UK Prime Minister Boris Johnson and US President Joe Biden have announced an Atlantic Charter designed to work for the benefit of humanity. Namely, one and arguably the most important objective of which is to support the world to bring an end to, and recover from, the COVID-19 pandemic.
The commitments made in the new Atlantic Charter will be backed-up by a number of new policy priorities – expected to be agreed by the Prime Minister and President.
Prime Minister Boris Johnson said: “The agreements President Biden and I will make today, rooted as they are in our shared values and outlook, will form the foundation of a sustainable global recovery.”
In the last month, US companies including Liberty Global, Kraft Heinz and Innova Medical Group have announced new investments into the UK worth over £10 billion which will create over 2,000 jobs. During their meeting, the Prime Minister and President will discuss ways of further enhancing the UK-US economic relationship across several industries, including technology, healthcare, and aviation.
A key topic will be working to resume travel between the UK and US as soon as possible. Many in the UK and US have been unable to visit friends and family for well over a year because of coronavirus travel restrictions. Prior to the pandemic, more than 5 million Brits visited the US and over 4.5 million Americans visited the UK every year – more than any other country.
To strengthen UK and US efforts to beat the coronavirus pandemic and prevent any future outbreaks, the two leaders are expected to agree to scale up joint work on genomic sequencing and variant assessments. This includes the UK Health Security Agency’s new Centre for Pandemic Preparedness linking up with its US counterpart, the proposed National Center for Epidemic Forecasting and Outbreak Analytics, as part of an integrated global surveillance system.
The emergence of the more transmissible Delta, South African and Kent variants has shown that resting on our laurels and relying on vaccines simply will not drive out this pandemic, and if these attitudes leak into the future, we will not be sufficiently protected for the next one. An Atlantic Charter could facilitate more cohesive and sharper responses to new potential epidemics and pandemics.
It is expected that the leaders will agree to pursue a landmark technology agreement to be signed next year. The agreement will start a new era of strategic cooperation by reducing the barriers British tech firms face when trying to work with their US counterparts. By combining our shared expertise in areas like Artificial Intelligence and nanotechnology – including genomics and Quantum Technology, the UK and US may uncover groundbreaking technologies that change the way we live forever.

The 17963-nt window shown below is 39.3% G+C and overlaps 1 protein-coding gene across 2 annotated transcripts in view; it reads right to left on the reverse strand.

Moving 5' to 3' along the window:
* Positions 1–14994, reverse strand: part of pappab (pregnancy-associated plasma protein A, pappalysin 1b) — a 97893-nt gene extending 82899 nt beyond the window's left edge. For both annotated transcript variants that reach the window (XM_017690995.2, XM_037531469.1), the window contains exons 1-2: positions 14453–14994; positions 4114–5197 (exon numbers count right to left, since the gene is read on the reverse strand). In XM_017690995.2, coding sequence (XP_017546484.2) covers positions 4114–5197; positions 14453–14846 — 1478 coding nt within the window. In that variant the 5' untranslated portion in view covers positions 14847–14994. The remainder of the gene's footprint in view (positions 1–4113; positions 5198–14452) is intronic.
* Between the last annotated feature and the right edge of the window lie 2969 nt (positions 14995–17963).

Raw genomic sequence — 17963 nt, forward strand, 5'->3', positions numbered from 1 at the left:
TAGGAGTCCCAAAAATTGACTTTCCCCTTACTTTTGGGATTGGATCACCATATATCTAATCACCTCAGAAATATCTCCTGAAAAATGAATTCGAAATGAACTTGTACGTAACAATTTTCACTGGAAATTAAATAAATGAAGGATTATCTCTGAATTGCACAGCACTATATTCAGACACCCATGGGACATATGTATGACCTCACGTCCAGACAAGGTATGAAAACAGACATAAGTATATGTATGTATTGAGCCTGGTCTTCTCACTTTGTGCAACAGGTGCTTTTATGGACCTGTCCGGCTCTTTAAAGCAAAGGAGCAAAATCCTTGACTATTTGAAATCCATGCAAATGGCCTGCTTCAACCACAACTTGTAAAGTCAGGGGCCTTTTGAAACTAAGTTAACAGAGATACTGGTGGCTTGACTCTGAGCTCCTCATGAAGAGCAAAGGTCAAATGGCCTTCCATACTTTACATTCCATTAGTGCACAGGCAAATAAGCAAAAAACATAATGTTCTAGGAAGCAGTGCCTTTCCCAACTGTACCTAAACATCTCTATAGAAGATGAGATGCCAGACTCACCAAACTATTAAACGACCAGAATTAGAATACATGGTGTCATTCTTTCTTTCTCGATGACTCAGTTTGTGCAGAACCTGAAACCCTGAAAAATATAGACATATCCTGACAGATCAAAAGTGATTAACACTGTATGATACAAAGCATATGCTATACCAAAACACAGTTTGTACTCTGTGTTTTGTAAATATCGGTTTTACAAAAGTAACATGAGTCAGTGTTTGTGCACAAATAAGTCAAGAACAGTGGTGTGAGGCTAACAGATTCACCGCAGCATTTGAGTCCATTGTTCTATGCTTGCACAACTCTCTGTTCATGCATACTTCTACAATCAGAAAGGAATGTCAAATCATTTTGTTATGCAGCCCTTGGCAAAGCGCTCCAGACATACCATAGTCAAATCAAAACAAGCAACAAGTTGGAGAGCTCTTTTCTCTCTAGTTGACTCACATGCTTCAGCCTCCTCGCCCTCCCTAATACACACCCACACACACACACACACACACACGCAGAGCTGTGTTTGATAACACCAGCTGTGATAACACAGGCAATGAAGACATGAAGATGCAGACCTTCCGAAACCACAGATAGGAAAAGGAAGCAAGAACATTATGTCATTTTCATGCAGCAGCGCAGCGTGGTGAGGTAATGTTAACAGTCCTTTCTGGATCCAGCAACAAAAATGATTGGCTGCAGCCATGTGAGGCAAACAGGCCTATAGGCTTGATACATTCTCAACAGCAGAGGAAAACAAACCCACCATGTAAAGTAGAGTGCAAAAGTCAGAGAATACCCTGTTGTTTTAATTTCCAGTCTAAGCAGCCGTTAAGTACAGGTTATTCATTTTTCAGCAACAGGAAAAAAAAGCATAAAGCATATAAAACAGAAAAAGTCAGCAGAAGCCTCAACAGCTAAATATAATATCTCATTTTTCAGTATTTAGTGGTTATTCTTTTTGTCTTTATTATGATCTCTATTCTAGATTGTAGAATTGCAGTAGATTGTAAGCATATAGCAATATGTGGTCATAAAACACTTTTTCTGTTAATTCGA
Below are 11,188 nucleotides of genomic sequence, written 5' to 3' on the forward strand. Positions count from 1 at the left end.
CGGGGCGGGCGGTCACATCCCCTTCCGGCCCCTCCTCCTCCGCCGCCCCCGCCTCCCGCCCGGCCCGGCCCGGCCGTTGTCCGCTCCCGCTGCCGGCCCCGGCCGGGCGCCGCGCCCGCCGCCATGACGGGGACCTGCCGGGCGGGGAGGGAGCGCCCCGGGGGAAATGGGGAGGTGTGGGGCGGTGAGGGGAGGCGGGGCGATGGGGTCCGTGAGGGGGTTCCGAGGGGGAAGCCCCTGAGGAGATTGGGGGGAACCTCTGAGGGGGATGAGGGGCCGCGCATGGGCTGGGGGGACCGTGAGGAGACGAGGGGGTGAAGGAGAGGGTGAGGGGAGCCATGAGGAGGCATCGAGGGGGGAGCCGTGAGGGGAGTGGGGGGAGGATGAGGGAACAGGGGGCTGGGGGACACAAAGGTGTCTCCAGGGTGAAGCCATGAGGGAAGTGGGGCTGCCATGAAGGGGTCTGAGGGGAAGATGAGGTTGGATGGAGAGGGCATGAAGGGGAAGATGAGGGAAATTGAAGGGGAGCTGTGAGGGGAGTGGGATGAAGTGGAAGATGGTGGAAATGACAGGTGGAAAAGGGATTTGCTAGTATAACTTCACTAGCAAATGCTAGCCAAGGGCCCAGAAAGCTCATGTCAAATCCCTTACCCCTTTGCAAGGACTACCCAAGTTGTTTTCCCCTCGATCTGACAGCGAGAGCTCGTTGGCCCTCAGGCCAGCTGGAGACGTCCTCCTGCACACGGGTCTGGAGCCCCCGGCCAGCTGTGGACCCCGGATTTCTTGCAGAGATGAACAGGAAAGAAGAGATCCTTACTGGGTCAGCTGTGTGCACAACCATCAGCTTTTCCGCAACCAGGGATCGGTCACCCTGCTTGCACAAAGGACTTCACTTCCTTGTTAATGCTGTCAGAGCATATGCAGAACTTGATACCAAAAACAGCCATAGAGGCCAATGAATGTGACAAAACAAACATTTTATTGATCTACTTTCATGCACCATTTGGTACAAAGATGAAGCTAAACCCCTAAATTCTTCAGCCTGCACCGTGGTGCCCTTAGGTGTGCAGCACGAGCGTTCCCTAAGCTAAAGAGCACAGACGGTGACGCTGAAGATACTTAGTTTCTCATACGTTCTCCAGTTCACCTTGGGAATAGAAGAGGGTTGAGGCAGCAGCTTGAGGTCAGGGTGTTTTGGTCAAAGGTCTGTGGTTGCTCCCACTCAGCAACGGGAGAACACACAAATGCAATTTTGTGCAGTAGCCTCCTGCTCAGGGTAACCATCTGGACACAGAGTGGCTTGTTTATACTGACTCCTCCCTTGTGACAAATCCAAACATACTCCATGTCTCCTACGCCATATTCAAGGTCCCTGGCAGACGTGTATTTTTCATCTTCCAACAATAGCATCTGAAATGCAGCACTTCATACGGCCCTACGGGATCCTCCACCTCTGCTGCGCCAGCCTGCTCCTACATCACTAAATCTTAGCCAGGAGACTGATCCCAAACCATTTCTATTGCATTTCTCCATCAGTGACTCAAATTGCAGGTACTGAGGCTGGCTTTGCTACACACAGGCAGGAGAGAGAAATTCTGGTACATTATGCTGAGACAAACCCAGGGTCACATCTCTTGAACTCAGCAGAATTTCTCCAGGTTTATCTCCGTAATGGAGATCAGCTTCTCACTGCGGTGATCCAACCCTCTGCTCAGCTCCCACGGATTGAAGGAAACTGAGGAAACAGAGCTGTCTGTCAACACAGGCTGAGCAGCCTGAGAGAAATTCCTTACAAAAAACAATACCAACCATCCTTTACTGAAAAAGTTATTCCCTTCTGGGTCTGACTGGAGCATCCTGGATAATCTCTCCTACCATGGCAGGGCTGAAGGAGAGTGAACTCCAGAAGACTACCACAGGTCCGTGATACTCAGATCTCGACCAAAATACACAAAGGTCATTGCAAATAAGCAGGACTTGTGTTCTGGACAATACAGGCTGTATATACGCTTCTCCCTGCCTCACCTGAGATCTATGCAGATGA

Healthcare technology investment in 2020 soared 47% to a new high of $51 billion and figures show it will rocket to even greater heights.
Overall healthcare investment is tipped to pass $10 trillion by 2022 on a 10-year upward trajectory, showing the global appetite for new healthcare systems, as well as treatments and vaccines for new and existing diseases.
A further sign of where new investment is going came with the launch of a $300 million Pandemic Protection Sub-fund by the Luxembourg-based Vector Innovation Fund (VIF) focusing on this ‘new age’ healthtech, and preparation for the next global healthcare challenge.
Paul Stannard, Chairman of The World Nano Foundation and VIF said: “The UK and US have always been frontrunners for scaling technology innovation and funding, and we have witnessed a surge in amazing technological advancements during the last few years.
“This is going to have a transformational effect on many industries from developing sustainable healthcare, energy and food resources as well as infrastructure and reducing carbon emissions in our cities.
“All of this requires fast-tracking these enabling technologies and we are developing a multi-billion-dollar pipeline of investments in commercializing these technologies. We welcome the Atlantic Charter and believe it can represent a new age of investment in technology. We hope Europe and the UK can find a similar path forward as it is so important to collaborate internationally when transforming investment in innovation.”